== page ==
Thinking out loud:

The blades will be spinning within a duct. Magnets are embedded in the inner circumference of the duct wall. A small coil at each blade/engine tip serves to power the spark plug in that engine. As the blades rotate past the magnets AC current is produced constantly firing the plug. I have heard that this causes engines to not run properly, although I think that pulsejets are where the timing is critical. Ramjets burn constantly anyway (hopefully).

Same theory in reverse. Magnets in each blade tip and coils mounted in the duct wall function as a starter/generator. Powering each succesive coil in turn allows the blades/engines to be accellerated to operating speed without the use of a shaft connected starter motor. Once running, the output of the duct coils is rectified/regulated to charge the starting battery.

The rotational speed can always be constant. Collectively varying the pitch of the blades can vary net thrust output of the fan. The fuel system can then be optimized to run at one specific pressure, rather than varying pressures due to changes in cetrifugal force.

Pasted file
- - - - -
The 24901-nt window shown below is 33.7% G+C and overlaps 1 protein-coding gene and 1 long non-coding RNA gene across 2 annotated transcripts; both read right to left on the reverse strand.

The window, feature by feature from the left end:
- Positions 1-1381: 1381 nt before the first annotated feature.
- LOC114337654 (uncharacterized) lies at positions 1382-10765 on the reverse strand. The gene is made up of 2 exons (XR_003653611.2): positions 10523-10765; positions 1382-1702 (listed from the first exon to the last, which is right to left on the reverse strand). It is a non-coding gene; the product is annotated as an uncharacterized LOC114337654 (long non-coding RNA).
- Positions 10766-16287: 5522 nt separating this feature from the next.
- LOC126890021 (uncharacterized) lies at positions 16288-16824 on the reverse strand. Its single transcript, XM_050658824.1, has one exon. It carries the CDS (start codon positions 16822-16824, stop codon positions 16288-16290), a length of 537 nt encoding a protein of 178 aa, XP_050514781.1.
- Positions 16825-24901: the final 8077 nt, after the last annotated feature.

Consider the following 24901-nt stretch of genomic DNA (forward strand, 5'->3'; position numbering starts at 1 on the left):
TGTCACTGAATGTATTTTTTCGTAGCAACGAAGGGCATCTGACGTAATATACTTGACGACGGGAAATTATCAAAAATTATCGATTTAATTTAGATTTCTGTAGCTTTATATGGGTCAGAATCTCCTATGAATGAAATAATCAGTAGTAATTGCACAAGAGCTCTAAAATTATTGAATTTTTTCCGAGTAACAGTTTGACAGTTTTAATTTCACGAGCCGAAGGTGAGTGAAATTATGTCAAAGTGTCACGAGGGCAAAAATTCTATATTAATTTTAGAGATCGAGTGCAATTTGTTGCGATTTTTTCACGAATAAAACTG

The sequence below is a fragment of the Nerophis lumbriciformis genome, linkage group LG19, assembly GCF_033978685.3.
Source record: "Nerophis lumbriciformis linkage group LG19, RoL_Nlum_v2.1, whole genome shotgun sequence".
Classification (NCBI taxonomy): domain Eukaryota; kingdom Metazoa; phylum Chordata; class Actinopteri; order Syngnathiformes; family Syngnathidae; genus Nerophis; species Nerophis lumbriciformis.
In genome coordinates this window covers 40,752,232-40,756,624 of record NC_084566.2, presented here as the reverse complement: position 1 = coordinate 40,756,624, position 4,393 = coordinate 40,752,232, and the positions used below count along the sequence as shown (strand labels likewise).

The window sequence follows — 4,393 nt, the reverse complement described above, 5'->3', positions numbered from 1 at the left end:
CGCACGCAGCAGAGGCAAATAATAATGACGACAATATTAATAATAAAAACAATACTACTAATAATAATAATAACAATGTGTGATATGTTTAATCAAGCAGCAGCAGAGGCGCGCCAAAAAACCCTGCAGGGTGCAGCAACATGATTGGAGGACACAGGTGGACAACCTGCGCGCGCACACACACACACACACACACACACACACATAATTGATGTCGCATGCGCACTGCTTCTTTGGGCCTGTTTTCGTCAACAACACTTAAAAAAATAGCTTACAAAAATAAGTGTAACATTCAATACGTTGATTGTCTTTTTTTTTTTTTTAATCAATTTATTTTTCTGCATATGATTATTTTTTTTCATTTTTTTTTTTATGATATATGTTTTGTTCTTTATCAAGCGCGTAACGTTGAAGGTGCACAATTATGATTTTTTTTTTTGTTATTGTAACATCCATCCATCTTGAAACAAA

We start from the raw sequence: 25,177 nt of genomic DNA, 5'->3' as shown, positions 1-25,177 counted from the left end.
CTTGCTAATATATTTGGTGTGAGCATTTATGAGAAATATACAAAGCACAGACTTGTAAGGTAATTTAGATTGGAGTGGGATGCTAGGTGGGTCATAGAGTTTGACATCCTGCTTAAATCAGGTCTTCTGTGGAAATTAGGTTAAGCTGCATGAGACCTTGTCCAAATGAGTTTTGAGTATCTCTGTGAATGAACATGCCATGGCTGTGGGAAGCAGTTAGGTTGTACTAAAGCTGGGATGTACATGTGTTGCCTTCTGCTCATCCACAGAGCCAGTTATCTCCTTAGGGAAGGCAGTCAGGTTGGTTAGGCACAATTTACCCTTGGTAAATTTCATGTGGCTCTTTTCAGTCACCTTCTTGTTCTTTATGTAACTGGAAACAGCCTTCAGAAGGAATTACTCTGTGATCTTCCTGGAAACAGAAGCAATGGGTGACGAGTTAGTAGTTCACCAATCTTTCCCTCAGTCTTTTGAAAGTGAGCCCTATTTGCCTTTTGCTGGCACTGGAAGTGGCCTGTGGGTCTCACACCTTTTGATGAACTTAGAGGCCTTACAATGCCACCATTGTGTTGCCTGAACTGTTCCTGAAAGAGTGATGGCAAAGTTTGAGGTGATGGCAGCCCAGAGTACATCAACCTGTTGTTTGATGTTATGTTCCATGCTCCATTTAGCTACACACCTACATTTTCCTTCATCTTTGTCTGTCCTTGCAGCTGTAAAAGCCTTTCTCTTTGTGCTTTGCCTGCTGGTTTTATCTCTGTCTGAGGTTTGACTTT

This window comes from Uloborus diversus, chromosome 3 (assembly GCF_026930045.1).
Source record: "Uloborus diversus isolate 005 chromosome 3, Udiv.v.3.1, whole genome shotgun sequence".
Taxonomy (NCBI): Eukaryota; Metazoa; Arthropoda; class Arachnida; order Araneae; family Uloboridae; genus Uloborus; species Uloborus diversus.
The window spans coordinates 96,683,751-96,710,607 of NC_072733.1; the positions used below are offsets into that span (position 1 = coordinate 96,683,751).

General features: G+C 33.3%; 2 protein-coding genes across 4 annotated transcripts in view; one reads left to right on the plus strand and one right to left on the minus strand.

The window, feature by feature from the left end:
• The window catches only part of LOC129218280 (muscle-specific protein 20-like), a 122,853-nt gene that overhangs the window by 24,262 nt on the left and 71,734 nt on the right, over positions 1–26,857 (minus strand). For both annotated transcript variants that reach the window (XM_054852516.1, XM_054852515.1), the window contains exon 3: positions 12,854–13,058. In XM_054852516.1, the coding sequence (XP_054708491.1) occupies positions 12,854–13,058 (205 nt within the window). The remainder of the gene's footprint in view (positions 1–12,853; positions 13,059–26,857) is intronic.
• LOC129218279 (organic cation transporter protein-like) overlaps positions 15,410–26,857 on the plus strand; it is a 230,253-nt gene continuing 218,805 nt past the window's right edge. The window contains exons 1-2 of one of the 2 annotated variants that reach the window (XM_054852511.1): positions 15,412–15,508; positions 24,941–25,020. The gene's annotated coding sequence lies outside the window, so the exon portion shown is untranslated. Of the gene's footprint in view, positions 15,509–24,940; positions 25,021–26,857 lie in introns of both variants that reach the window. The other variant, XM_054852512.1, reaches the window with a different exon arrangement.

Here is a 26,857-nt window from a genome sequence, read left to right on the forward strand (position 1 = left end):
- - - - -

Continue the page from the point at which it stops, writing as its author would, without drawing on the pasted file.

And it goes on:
I would like to use kerosene for fuel as it is easy to handle, and requires very little ancillary equipment. Perhaps a small low pressure pump to bring fuel to the fan hub, with cetrifugal force doing the rest. Rotating shaft seals should allow the fuel to be stored in a standard fuel tank (not mounted to the hub), with the fuel flowing through the blade root. Throttling the contraption may be as easy as an inline flow regulator. Turning off fuel flow completely would be an effective means of shutting it off, although I suppose increasing blade pitch beyond the stall angle would work as well.

Ideally, the fuel system would be self controlling, automatically varying the flow rate to maintain a preset fan RPM. The collective pitch control would be used to vary the thrust output.

Reverse thrust would be possible by applying negative collective pitch

As for construction materials, stainless steel engine components, and vacuum formed carbon fiber blade sections seem to the the most durable available to me. The interior engine shape will be asymmetrical (in order to further incorporate the engine into the shape of the airfoil), and will have to be machined perhaps in two halves and joined together.

I can only assume that due to the large airflow though the system, cooling should not be a problem, although only testing will tell. The ducted design also allows the bypass air (accellerated by the fan blade) to capture much of the radiated heat from the engines as well as the exhaust heat, further increasing the accellerated air speed. I don't know if this will increase the net available thrust, but I doubt it will do any harm.